I suppose I was in a romantic mood. Less than 24 hours after my husband’s return from seven months at sea, we sat at Le Safari on the Cours Saleya in Nice. We just escaped a downpour of rain that had been building since we left the beach an hour earlier. The fruit and vegetable vendors tore down their stalls as the world-famous marché closed for the day, and street cleaners washed everything down.
I’m not sure exactly when I spotted it, but there among the tourists, locals and Saturday workers was a small blue balloon, caressing the bricks of the sidewalk as it floated along. Being a lover of anthropomorphism, I immediately assigned it feelings and thoughts and even a personality. I watched it follow the wind. I observed its effect on the world around it: the masculine response was to kick it – sometimes gently, sometimes violently – while the children just wanted to play. One moment it was at the far end of the street; the next, carried along by the feet of many strangers, it had returned to my side.
I couldn’t help thinking of the 1956 film by French filmmaker Albert Lamorisse called, Le Ballon Rouge. The Red Balloon won the Palme D’Or at Cannes for Best Short Film, and Lamorisse won the Oscar for Best Original Screenplay for his 34-minute film with almost no dialogue. The film told the story of another balloon, born the same year I was, which befriends a young Parisian boy named Pascal, accompanying him around the city, following him home and to school, until a gang of jealous bullies destroys it.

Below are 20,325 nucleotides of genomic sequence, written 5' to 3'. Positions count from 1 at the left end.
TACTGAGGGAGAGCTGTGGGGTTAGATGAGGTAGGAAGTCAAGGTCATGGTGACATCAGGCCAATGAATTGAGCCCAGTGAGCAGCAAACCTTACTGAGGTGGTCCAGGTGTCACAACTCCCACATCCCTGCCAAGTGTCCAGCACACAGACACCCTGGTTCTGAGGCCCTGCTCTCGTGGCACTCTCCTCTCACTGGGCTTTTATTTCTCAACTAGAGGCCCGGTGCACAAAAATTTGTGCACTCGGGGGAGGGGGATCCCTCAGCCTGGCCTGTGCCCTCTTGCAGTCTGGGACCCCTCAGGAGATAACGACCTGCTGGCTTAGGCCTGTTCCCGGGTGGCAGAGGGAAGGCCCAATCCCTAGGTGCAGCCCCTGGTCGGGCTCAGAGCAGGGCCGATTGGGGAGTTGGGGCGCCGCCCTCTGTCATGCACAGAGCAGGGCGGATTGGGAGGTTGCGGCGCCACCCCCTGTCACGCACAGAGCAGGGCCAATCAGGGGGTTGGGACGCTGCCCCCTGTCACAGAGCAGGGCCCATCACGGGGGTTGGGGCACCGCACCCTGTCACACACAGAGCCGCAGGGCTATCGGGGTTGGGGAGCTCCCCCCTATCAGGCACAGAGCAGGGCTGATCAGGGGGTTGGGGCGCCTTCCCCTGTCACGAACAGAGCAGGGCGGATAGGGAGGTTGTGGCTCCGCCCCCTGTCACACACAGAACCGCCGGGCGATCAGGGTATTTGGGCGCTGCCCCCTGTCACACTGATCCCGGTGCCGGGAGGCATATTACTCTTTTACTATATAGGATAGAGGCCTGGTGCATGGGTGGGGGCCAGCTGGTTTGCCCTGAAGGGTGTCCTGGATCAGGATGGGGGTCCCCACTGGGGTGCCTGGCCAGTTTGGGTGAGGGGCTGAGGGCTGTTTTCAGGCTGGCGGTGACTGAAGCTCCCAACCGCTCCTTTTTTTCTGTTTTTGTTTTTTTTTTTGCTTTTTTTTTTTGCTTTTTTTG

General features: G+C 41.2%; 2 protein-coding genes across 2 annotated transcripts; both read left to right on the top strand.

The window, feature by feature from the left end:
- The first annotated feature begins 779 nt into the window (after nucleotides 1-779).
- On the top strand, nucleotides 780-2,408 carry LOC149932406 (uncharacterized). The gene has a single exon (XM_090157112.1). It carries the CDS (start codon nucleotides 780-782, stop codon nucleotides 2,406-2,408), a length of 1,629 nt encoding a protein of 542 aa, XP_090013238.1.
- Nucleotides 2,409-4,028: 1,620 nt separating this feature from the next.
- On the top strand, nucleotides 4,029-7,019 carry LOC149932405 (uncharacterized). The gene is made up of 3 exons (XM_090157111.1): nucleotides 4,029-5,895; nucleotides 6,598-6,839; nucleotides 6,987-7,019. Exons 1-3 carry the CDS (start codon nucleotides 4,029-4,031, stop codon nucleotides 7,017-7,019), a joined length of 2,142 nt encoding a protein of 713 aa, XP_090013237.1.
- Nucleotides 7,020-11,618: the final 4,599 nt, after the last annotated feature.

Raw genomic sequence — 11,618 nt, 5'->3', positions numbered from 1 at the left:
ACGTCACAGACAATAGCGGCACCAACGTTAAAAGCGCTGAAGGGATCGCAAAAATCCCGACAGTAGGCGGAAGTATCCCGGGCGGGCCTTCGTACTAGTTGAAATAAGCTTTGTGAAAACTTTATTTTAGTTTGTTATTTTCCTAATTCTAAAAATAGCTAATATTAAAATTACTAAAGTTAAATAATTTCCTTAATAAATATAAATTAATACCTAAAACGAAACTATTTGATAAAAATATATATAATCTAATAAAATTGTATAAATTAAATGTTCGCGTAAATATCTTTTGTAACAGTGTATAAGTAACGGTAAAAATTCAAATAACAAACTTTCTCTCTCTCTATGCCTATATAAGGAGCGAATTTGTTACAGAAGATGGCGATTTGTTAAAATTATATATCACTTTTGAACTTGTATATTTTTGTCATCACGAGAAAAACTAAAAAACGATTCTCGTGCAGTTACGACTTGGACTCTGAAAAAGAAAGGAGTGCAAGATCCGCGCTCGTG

As the street cleaners made their way through the market today, I heard the same dreaded sound Pascal had heard. Above the twitter of tourists, the stir of place settings and the motors of vendor vehicles, the pop of the blue balloon rang out. And then it was gone.
And that made me think of how similar we humans are. On the day my mother died, as her body lay lifeless in her home hospital bed, I felt the same thing. She is not there. The body is worn out, but the life goes on.
Today, sitting joyfully with my husband at the market, I saw once again that life is more than all this stuff. Life is not the blue balloon, but rather the air that fills it. That blue balloon gave a small bit of air the chance to move through and relate to the world. Our bodies do the same for us. As a tiny shred of blue lay motionless on the ground, the air that had filled it simply returned to its source.
Is it not the same for us? Is not our effect on the world made possible by our sense of separation from it? Do we not have a limited-time offer to make our impact? And when we are gone, does that impact not continue in the hearts and minds of those who’ve met us on the street? Each of those encounters is an opportunity to create something! Enjoy the ride!